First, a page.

Today in History – September 19

1988 – On September 19, 1988, just one day after sustaining a head injury in a frightening accident, American diver Greg Louganis wins gold in the springboard competition at the Summer Olympics, in Seoul, South Korea. It was his second consecutive Olympic gold in the event.

Louganis fought through his nerves to nail all 11 of his dives, proving that he was still the best diver in the world. Louganis also won repeat gold in the men’s platform competition, becoming the first man ever to win consecutive golds in both events.

On October 2, Louganis was awarded the United States Olympic Committee Spirit Award and later announced his retirement from competition to pursue an acting career.

In 1995, Louganis confirmed that he was suffering from the AIDS virus.

1957 – The United States detonates a 1.7 kiloton nuclear weapon in an underground tunnel at the Nevada Test Site (NTS), a 1,375 square mile research center located 65 miles north of Las Vegas.  The test, known as Rainier, was the first fully contained underground detonation and produced no radioactive fallout. A modified W-25 warhead weighing 218 pounds and measuring 25.7 inches in diameter and 17.4 inches in length was used for the test. Rainier was part of a series of 29 nuclear weapons and nuclear weapons safety tests known as Operation Plumbbob that were conducted at the NTS between May 28, 1957, and October 7, 1957.

1957’s Operation Plumbbob took place at a time when the U.S. was engaged in a Cold War and nuclear arms race with the Soviet Union. In 1963, the U.S. signed the Limited Test Ban Treaty, which banned nuclear weapons testing in the atmosphere, underwater and outer space. A total of 928 tests took place at the Nevada Test Site between 1951 and 1992, when the U.S. conducted its last underground nuclear test.

1873 – One of the worst financial depressions in American History. On September 19, 1873 (Black Friday), the New York Stock Exchange announced that important investment banking firm of Jay Cooke & Company had collapsed after investing too heavily in railroad securities. The collapse of such an influential company affected the entire stock market, and soon other large firms failed. By 1875, about 500,000 men were unemployed, and wage cuts for other workers precipitated a wave of strikes and labor violence. And not until the end of 1870’s did the U.S economy improve.  The original Black Friday was on Sept. 24, 1869.

20 Responses

  1. I remember watching when Louganis hit his head. If I remember correcty, he actually got a non-zero score for that dive, which I never understood. How can you hit your head on the diving board and thus go into the water with just a flop, and not get 0.00 for a score?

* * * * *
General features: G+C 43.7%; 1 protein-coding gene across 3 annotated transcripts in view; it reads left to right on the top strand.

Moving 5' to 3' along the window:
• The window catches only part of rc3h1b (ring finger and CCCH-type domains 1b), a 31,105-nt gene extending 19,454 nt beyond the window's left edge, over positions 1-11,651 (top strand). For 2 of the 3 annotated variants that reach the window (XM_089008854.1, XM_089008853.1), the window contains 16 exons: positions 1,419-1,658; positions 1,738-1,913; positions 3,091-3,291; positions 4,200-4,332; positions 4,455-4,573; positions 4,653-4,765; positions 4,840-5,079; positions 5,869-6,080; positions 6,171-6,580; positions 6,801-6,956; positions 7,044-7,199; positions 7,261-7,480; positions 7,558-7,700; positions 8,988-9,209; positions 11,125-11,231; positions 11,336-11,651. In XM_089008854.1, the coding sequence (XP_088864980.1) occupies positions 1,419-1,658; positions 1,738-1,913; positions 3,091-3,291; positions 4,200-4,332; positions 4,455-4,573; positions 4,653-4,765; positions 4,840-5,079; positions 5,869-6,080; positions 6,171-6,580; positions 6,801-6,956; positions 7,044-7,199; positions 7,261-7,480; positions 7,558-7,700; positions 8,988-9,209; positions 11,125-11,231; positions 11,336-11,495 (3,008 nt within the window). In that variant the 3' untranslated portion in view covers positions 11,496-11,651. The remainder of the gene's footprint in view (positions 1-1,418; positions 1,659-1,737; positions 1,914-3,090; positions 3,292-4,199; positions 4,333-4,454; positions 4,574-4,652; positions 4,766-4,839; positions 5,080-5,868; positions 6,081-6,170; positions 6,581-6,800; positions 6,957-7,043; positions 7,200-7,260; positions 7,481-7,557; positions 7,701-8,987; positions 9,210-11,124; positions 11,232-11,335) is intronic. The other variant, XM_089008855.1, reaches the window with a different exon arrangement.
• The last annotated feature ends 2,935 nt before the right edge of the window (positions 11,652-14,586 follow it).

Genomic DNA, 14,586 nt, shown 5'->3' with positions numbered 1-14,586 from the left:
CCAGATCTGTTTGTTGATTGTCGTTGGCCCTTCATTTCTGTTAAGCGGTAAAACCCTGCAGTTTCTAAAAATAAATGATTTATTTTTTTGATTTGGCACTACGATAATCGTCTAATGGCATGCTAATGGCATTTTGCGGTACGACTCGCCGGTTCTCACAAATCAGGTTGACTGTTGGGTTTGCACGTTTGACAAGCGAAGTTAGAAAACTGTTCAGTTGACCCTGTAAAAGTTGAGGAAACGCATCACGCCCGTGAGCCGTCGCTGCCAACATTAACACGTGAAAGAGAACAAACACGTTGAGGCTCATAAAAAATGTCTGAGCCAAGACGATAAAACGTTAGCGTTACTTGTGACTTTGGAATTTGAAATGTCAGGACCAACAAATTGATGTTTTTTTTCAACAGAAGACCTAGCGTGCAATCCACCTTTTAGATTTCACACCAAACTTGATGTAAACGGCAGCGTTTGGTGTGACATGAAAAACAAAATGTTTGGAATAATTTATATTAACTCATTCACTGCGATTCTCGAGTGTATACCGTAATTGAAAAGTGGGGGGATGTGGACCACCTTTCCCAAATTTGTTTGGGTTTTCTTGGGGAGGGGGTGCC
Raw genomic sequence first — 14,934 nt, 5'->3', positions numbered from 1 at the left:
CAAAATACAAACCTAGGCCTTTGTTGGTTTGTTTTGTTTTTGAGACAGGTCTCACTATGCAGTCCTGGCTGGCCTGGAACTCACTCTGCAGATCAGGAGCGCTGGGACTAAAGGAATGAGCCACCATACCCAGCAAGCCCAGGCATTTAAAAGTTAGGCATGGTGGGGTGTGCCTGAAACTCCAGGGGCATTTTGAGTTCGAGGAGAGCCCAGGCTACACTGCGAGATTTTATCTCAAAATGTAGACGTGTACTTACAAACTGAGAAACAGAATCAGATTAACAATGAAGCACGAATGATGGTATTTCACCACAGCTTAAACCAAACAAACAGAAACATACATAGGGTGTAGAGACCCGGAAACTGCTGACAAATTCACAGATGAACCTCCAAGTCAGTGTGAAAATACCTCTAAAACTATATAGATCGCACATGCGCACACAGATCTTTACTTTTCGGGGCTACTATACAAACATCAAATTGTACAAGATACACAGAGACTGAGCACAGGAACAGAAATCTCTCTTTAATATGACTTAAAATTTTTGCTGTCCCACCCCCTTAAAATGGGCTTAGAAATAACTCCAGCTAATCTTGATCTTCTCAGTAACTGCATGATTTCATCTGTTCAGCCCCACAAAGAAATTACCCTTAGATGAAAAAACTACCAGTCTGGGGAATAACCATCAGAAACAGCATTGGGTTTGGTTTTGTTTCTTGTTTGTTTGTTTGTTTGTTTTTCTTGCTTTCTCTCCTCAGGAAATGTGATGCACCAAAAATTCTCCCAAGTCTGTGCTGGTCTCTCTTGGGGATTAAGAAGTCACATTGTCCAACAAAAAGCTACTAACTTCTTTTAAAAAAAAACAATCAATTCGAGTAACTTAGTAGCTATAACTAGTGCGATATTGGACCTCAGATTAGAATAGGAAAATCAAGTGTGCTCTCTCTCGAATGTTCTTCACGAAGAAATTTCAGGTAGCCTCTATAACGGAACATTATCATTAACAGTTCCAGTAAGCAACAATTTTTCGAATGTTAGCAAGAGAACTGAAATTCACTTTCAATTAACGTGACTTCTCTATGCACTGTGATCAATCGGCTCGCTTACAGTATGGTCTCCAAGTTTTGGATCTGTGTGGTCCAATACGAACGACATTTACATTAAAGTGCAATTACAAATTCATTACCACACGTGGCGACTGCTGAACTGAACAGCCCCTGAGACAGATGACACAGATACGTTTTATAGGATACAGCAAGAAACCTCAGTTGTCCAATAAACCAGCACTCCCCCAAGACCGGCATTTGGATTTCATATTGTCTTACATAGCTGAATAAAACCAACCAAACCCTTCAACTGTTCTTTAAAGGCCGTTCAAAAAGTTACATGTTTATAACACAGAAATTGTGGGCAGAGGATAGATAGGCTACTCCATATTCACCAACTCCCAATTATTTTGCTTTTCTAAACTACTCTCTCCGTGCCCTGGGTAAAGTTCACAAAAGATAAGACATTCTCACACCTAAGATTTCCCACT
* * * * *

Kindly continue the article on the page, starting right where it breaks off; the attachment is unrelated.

2. I remember him hitting his head as well but don’t remember about the score. I enjoy watching diving but the Chinese are so dominant now that the competition part of it isn’t so much fun anymore. Amazing what these kids can do though.

    I thought the nuclear testing was interesting as well. There was a period in those years, 50’s to early 60’s, that were the height of “duck and cover”. There is speculation in my husband’s family that his father’s leukemia, which killed him in his 50’s, was caused by nuclear testing during the war in NV where he was actually building a pool for the officers as an enlisted engineer. They could never prove it so it’s just family legend now.


    • lms:

      The only reason I remember the score thing is that it struck me at the time how nuts it was that he didn’t get zero, and I took it as confirmation of my sense that the scoring was always rigged in favor of the favorites anyway, something that I think continues to this day and why I hate sports competitions that depend upon a panel of subjective judges (gymnastics, skating, diving) rather than an obejctive competition where there is no doubt about who won or lost.

      On the nuclear testing, my research for the daily history post over the last month has really driven home how much of that was going on. At least once or twice a week there is a listing for this or that country doing some kind of historic nuclear test somewhere. Pretty striking.


  3. I agree about the subjective judging but I still enjoy watching them. I look at it like it’s a performance. I do feel sorry for the competitors who get the shaft though and there always seems to be a few.

    We knew people when I was young who built bomb shelters in their yards. My dad wasn’t having any of it though. He was way too practical and knew too much to believe that would save us.


  4. Scott:

    I don’t know if the system is still the same, but at that time part of the scoring system was the diver’s body position when coming off the board. That’s why the non-zero score.


  5. Mark: Not so far as I know. I know for sure that in gymnastics they don’t.


  6. Cool, Vitter rightly calls fellow LA Senator a liar.!/entry/republican-accuses-fellow-lawmakers-of-lying-about-obamacare-exemption,523b31e1da27f5d9d022db20/1